Next, we move to welterweight for Donald Cerrone and Patrick Cote. Cerrone lost to lightweight champion Rafael dos Anjos, but got back to his winning ways by first-round triangle choke against Alex Oliveira. Known for his fan friendly fight style, he uses his strikes to stun opponents and then lock up opportunistic submissions. A powerful striker who’s made the most of his latest UFC stint, Cote has won four of his last five.
The big question mark here is how Cerrone will handle the power of opponents at welterweight. Yes, it’s technically his second straight fight at 170 pounds, but Oliveira was a natural lightweight taking a fight on short notice. Even then, Cowboy #2 was still able to push him against the fence and hold him. Cote doesn’t necessarily have one-punch power, but he’s very strong in the clinch and wears opponents down over the course of a fight. He does tend to get carried away mid-combination and leads with his chin. This is where Cerrone can succeed. Cowboy’s takedowns are more timing-based than pure skill or technique. He can catch Cote rushing and put him down, regardless of the size difference. Cote certainly has a path to victory by keeping the fight against the fence, but his aggressiveness will be his downfall. Cerrone by third-round submission.
RORY MACDONALD vs. STEPHEN THOMPSON
Time for the main event! Rory MacDonald returns to the Octagon for the first time since his 2015 fight of the year against Robbie Lawler. We all know how much skill he has, but a fight like that can change a fighter for the rest of his career. The awkward karate kid everyone picked on before Sage Northcutt, Stephen Thompson looks to keep the momentum going after his impressive first-round TKO over former champion Johny Hendricks.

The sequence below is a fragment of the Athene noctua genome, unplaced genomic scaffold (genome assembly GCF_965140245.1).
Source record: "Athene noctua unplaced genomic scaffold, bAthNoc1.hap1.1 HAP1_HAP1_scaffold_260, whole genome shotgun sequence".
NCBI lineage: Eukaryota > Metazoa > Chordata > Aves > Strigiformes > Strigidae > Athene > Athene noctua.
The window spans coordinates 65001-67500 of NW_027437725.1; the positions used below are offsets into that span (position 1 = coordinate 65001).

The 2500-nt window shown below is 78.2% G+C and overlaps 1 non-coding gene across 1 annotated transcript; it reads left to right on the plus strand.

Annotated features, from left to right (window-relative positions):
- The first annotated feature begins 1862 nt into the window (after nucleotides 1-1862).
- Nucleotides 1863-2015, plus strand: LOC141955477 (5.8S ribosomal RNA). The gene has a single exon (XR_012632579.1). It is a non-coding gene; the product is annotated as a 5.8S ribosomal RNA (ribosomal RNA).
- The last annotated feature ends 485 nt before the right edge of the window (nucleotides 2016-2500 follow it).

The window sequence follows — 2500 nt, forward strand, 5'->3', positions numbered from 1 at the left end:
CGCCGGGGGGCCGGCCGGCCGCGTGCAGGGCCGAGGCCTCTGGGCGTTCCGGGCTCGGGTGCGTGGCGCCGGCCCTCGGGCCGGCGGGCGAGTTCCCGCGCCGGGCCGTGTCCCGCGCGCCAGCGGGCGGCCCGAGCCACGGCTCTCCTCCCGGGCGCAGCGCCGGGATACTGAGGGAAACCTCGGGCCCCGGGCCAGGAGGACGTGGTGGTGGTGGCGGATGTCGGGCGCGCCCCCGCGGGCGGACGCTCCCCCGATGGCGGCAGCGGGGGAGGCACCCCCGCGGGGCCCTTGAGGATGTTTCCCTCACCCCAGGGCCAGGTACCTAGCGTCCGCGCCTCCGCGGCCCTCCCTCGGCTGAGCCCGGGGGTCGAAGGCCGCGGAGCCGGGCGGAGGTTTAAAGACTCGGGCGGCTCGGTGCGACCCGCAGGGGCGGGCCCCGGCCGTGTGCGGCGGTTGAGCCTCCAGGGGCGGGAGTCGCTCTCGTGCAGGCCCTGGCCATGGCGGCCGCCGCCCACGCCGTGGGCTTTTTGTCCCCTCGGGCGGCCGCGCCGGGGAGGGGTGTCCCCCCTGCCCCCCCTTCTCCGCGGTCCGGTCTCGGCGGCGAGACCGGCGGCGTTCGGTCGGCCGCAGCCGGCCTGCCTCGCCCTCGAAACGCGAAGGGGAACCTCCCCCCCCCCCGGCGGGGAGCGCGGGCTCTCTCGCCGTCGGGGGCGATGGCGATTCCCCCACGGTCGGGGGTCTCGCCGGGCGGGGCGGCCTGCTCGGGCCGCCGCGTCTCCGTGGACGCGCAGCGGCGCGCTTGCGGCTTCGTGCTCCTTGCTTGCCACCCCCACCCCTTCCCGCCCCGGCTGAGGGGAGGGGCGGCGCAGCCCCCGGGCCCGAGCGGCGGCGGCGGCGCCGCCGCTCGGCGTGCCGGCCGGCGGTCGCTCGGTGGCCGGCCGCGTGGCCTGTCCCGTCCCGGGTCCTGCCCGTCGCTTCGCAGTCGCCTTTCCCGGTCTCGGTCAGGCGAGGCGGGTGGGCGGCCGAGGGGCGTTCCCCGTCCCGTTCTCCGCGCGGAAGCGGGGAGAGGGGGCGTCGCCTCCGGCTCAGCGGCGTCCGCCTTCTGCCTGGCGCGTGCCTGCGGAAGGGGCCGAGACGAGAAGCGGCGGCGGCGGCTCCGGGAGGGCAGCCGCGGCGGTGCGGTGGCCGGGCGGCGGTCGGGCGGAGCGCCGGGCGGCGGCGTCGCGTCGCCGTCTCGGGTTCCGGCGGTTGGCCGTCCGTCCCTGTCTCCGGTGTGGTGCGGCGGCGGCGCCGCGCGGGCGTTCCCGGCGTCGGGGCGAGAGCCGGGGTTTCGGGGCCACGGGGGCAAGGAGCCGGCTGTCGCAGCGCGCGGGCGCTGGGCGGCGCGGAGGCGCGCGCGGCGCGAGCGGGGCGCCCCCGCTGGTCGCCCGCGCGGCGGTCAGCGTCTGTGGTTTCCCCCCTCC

Rightly or wrongly, we tend to overestimate how a fighter looked in their last fight. In Thompson’s case, he was so sharp against Hendricks that it seems inconceivable that he’ll ever lose again. Thompson’s leg dexterity and command of distance are impressive, but that’s not to say he’s without flaws. The key to MacDonald winning this fight is to make it a boxing match. Thompson punches very well, but he doesn’t box well. Especially when opponents crowd him, he doesn’t modify his stance and he leaves himself open. Matt Brown beat him with it and Patrick Cote was able to do the same even though he eventually lost by decision. MacDonald is disciplined and won’t come in rushing against Wonderboy like Hendricks. He’ll take his time, work his jab and he might even lose the first round or two. As Thompson fades, MacDonald will start to turn it on, take the inside and let his hands fly. He might even throw in a takedown or two. MacDonald by decision.
That wraps up another peanut butter smooth edition of the Downes Side (Yup, Canadians get credit for that, too). Follow me on Twitter @dannyboydownes. Also, don’t forget to leave your own predictions, musings, life quandaries and other unlikely Canadian facts on the page here. Swedish fish? You better believe that’s Canadian.